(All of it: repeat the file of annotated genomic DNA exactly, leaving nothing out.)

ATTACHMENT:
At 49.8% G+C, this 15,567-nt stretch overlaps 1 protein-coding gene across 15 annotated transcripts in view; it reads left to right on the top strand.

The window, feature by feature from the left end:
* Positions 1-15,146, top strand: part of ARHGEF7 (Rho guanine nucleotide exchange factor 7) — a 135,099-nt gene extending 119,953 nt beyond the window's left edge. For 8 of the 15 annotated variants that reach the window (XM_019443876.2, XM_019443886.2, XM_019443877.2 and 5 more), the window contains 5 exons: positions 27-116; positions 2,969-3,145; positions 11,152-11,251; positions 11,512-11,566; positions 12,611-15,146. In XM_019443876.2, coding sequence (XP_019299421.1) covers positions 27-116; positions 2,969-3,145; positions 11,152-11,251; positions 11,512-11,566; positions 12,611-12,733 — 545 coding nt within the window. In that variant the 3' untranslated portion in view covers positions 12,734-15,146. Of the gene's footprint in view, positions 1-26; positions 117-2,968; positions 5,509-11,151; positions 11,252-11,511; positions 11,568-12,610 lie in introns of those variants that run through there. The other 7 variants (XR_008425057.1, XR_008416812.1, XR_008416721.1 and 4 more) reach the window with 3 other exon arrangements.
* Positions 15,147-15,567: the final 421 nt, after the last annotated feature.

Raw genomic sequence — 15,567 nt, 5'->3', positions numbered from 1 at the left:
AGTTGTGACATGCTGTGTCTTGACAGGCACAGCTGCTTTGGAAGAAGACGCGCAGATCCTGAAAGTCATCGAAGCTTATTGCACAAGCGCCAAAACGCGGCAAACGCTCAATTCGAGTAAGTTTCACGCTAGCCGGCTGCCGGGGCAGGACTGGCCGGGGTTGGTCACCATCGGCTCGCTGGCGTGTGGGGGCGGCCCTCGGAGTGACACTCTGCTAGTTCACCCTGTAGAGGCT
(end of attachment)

At 49.8% G+C, this 15,567-nt stretch overlaps 1 protein-coding gene across 15 annotated transcripts in view; it reads left to right on the top strand.

The window, feature by feature from the left end:
* Positions 1-15,146, top strand: part of ARHGEF7 (Rho guanine nucleotide exchange factor 7) — a 135,099-nt gene extending 119,953 nt beyond the window's left edge. For 8 of the 15 annotated variants that reach the window (XM_019443876.2, XM_019443886.2, XM_019443877.2 and 5 more), the window contains 5 exons: positions 27-116; positions 2,969-3,145; positions 11,152-11,251; positions 11,512-11,566; positions 12,611-15,146. In XM_019443876.2, coding sequence (XP_019299421.1) covers positions 27-116; positions 2,969-3,145; positions 11,152-11,251; positions 11,512-11,566; positions 12,611-12,733 — 545 coding nt within the window. In that variant the 3' untranslated portion in view covers positions 12,734-15,146. Of the gene's footprint in view, positions 1-26; positions 117-2,968; positions 5,509-11,151; positions 11,252-11,511; positions 11,568-12,610 lie in introns of those variants that run through there. The other 7 variants (XR_008425057.1, XR_008416812.1, XR_008416721.1 and 4 more) reach the window with 3 other exon arrangements.
* Positions 15,147-15,567: the final 421 nt, after the last annotated feature.

Raw genomic sequence — 15,567 nt, 5'->3', positions numbered from 1 at the left:
AGTTGTGACATGCTGTGTCTTGACAGGCACAGCTGCTTTGGAAGAAGACGCGCAGATCCTGAAAGTCATCGAAGCTTATTGCACAAGCGCCAAAACGCGGCAAACGCTCAATTCGAGTAAGTTTCACGCTAGCCGGCTGCCGGGGCAGGACTGGCCGGGGTTGGTCACCATCGGCTCGCTGGCGTGTGGGGGCGGCCCTCGGAGTGACACTCTGCTAGTTCACCCTGTAGAGGCT